- Royal college to review children’s emergency service at Stafford hospital after safety fears led to suspension
- Trust has opened new minor injuries unit to treat children but those with severe illnesses will be transferred
- Report to be published next year after trust visit and analysis of data
A review of children’s emergency services at Stafford hospital is being carried out by experts from the Royal College of Paediatrics and Child Health after safety fears led to its suspension.
The University Hospitals of North Midlands Trust, which runs the re-named County Hospital site in Stafford, suspended children’s services at the accident and emergency department in August after concerns were raised about a lack of staff with specific paediatric and anaesthetic training.
The suspension came 10 years after the same concerns were raised over emergency services for children at Stafford hospital, which was then run by Mid Staffordshire Foundation Trust.
The RCPCH has been invited by UHNM to examine the service, which remains suspended, and help it work out the way forward.
The work will look at the entire service, which sees 30 children a day; examine trust data; and include a full visit of the site. The royal college will publish a report of its findings.
During the suspension of services the trust has announced the creation of a new minor injuries unit at County Hospital for under 16s, which opened today. Teenagers aged 16 and over can still be seen in the main A&E.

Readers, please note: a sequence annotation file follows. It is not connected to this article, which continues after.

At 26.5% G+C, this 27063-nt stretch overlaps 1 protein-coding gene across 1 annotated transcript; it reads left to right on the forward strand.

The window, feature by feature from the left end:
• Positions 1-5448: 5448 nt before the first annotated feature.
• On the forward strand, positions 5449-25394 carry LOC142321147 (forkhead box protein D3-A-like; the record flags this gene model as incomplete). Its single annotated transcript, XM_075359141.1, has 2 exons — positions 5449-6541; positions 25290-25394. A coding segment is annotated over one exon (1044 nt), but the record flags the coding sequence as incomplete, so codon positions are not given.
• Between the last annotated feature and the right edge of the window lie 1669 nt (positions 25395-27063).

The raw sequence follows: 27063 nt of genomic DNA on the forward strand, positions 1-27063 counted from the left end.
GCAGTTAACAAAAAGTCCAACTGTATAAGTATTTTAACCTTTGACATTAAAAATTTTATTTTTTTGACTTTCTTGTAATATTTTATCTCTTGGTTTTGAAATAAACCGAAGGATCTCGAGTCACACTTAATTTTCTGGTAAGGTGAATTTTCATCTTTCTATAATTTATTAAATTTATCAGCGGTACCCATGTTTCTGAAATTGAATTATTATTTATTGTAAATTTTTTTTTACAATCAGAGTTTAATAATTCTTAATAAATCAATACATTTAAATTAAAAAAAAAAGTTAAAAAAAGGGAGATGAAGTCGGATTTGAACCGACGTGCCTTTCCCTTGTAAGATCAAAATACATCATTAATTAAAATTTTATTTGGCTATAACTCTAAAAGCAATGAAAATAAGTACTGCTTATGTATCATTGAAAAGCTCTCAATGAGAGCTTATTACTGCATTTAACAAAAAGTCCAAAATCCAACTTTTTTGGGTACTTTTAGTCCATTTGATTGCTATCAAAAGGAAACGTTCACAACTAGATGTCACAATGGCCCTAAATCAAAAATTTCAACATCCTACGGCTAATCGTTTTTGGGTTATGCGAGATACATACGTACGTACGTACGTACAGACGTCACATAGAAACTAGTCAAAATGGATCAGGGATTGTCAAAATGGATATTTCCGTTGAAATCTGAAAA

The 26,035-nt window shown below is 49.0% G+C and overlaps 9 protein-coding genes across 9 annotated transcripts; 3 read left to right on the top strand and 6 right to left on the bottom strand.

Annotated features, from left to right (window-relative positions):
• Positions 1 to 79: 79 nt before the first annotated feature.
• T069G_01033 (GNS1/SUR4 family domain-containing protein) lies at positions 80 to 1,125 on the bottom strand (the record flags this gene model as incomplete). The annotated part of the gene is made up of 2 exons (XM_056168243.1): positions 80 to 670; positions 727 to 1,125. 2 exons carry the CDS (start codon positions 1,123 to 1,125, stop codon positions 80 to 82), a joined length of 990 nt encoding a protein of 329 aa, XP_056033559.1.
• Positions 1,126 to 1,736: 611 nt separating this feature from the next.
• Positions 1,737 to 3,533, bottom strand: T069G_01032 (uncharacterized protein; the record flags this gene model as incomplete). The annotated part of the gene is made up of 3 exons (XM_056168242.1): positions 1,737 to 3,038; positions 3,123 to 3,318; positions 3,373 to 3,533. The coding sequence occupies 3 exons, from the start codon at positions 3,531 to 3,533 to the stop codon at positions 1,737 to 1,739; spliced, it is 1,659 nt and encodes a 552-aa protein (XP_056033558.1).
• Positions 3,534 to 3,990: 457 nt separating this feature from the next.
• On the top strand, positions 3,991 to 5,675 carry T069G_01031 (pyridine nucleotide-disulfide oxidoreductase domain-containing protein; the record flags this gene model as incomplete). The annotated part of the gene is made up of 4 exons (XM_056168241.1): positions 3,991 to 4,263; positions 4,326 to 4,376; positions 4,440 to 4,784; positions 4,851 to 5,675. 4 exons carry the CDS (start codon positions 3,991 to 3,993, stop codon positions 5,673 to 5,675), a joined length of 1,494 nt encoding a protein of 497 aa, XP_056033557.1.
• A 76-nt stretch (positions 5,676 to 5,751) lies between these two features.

The unit will see children with head injuries, limb injuries and wounds, as well as sprains, bruises and fractures. The trust is advising parents not to bring children who have illnesses or are severely unwell or injured.
The trust has said any unwell child who requires more than one hour of observation or specialist treatment will be transferred to its Royal Stoke hospital.
Ann Marie Morris, trust emergency medicine consultant and clinical director, said: “I’m pleased we have been able to launch this service safely and swiftly following the temporary suspension of the children’s emergency centre.
“The decision in August was difficult but the correct one for patients. However, it was important to provide a safe service at county hospital as quickly as possible.”
UHNM said the interim closure will not affect adult services, which remain open 14 hours a day between 8am and 10pm.
In 2006, a review of services for critically ill children at the hospital said there were “immediate risks” because of low levels of medical and nursing staff trained in paediatric life support. It said these staff were absent from the A&E for “much of the day” with no one on duty in the paediatric ward with relevant training at night.
It also said there was insufficient medical and nursing staff generally within A&E with no nurses available for triage and patients waiting for up to two hours having only been seen by a receptionist.